A tropical-like cyclone, also known as a medicane, has now fully developed in the Mediterranean. The medicane, seen here from the NOAA-20 polar orbiting satellite at 8 a.m. ET on Sept. 27, 2018, is expected to continue “organizing and strengthening” on Friday, according to Severe Weather EU.
Forecasters say the storm will reach peak intensity Saturday morning, bringing heavy rain and strong winds as it moves over Crete and southern Greece. Then the storm is forecast to enter the Aegean Sea, where it could gain a bit more strength because sea surface temperatures are warmer than average. From there, the medicane is expected to take aim at western Turkey on Sunday.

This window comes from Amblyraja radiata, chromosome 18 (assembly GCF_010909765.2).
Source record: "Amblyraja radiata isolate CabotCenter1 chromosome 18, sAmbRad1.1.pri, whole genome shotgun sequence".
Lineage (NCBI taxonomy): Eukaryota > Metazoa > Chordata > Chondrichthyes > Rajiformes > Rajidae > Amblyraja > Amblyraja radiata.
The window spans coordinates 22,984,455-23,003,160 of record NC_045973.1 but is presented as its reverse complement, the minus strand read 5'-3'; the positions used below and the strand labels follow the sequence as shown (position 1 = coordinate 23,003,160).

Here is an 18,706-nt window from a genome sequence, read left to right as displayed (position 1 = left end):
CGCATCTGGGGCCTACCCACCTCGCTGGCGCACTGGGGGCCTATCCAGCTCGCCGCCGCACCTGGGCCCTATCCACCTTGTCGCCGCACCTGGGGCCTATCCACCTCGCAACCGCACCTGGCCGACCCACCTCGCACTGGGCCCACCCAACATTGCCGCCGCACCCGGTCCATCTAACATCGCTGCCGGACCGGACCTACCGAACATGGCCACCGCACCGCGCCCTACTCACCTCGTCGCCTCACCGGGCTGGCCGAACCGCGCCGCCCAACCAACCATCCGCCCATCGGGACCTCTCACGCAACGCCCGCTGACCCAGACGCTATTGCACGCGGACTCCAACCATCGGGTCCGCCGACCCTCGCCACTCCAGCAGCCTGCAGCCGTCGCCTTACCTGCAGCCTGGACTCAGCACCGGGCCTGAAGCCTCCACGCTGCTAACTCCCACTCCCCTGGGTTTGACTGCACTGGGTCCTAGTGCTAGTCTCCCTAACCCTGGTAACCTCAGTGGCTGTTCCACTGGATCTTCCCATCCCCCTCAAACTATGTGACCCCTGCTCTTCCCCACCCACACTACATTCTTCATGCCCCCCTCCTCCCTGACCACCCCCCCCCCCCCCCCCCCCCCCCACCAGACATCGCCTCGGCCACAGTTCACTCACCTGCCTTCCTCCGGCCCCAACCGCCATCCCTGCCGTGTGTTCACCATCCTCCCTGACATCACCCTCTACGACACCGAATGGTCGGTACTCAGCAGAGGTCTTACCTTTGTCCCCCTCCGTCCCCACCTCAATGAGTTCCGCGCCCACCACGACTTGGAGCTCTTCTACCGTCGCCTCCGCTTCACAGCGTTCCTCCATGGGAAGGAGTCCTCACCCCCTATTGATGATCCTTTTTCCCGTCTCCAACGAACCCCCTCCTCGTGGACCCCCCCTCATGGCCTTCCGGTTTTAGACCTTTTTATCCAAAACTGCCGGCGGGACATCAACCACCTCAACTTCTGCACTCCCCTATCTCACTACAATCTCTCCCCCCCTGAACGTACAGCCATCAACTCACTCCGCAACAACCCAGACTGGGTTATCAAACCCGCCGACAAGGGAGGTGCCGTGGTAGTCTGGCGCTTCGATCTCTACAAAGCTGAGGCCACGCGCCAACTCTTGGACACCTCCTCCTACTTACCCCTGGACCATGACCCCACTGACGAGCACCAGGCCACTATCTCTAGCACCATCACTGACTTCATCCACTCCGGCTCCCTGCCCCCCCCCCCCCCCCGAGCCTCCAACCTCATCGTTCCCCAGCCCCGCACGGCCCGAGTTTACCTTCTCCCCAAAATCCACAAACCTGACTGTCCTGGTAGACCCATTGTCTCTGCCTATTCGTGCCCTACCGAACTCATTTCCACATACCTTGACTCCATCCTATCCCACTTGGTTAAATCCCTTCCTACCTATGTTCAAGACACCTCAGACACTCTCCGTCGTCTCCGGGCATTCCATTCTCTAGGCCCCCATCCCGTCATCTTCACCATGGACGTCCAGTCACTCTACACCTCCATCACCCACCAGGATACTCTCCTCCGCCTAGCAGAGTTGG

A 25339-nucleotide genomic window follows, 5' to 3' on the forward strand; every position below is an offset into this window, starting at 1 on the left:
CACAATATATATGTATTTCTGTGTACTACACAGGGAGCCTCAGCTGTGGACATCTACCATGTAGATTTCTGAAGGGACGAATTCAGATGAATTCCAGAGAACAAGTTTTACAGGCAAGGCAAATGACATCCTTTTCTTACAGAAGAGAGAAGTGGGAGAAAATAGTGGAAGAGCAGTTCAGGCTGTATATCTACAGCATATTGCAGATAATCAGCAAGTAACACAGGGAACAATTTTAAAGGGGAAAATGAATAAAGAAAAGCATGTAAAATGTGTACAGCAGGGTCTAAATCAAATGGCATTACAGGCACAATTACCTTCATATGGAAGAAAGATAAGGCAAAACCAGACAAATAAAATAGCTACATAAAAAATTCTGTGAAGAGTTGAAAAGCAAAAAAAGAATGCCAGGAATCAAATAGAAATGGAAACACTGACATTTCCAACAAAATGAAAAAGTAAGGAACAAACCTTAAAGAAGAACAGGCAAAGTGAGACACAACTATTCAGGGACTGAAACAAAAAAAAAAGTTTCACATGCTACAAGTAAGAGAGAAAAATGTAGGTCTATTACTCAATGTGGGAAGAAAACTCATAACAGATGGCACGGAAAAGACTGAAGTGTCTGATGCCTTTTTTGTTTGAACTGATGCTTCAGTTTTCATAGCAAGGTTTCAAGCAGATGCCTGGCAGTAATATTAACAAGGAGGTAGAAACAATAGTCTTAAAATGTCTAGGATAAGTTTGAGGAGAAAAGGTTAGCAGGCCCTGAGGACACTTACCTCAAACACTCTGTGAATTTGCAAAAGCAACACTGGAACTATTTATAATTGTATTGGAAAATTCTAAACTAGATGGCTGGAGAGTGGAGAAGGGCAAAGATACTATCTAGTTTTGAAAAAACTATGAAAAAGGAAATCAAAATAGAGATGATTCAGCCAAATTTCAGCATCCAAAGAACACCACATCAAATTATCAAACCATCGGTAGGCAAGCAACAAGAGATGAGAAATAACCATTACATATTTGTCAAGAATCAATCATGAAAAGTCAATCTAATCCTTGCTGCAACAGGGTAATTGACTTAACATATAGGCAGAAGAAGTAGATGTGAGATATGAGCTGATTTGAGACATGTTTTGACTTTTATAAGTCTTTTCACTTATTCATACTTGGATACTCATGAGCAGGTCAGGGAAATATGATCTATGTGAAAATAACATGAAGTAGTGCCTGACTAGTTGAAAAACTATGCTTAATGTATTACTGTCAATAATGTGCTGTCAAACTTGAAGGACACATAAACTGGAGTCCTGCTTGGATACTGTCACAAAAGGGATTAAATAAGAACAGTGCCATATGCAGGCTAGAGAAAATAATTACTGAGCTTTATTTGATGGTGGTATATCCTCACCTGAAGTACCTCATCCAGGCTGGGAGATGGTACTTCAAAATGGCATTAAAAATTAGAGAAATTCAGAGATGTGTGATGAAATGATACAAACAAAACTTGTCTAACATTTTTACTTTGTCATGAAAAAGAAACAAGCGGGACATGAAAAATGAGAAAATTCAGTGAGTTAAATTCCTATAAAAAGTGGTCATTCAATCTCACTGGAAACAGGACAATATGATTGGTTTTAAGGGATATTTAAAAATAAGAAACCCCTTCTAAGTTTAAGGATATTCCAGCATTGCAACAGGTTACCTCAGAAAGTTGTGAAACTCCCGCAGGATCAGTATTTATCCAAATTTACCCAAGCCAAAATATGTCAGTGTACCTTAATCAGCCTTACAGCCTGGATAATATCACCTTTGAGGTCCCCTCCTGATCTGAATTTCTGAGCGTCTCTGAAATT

Severe Weather EU explains that the peak strength of a medicane is usually equivalent to a Category 1 hurricane on the Saffir-Simpson scale due to the enclosed area where the tropical-like cyclones form in the Mediterranean. On average, only 1-2 of these storms form each year.
This image was captured by the NOAA-20 satellite's VIIRS instrument, which scans the entire globe twice daily at a 750-meter resolution. The VIIRS sensor provides high-resolution visible and infrared imagery of Earth's atmosphere, land, and oceans, and helps atmospheric scientists monitor severe weather events such as tropical cyclones (which are commonly referred to as typhoons in the western Pacific and hurricanes in the eastern Pacific and Atlantic Ocean).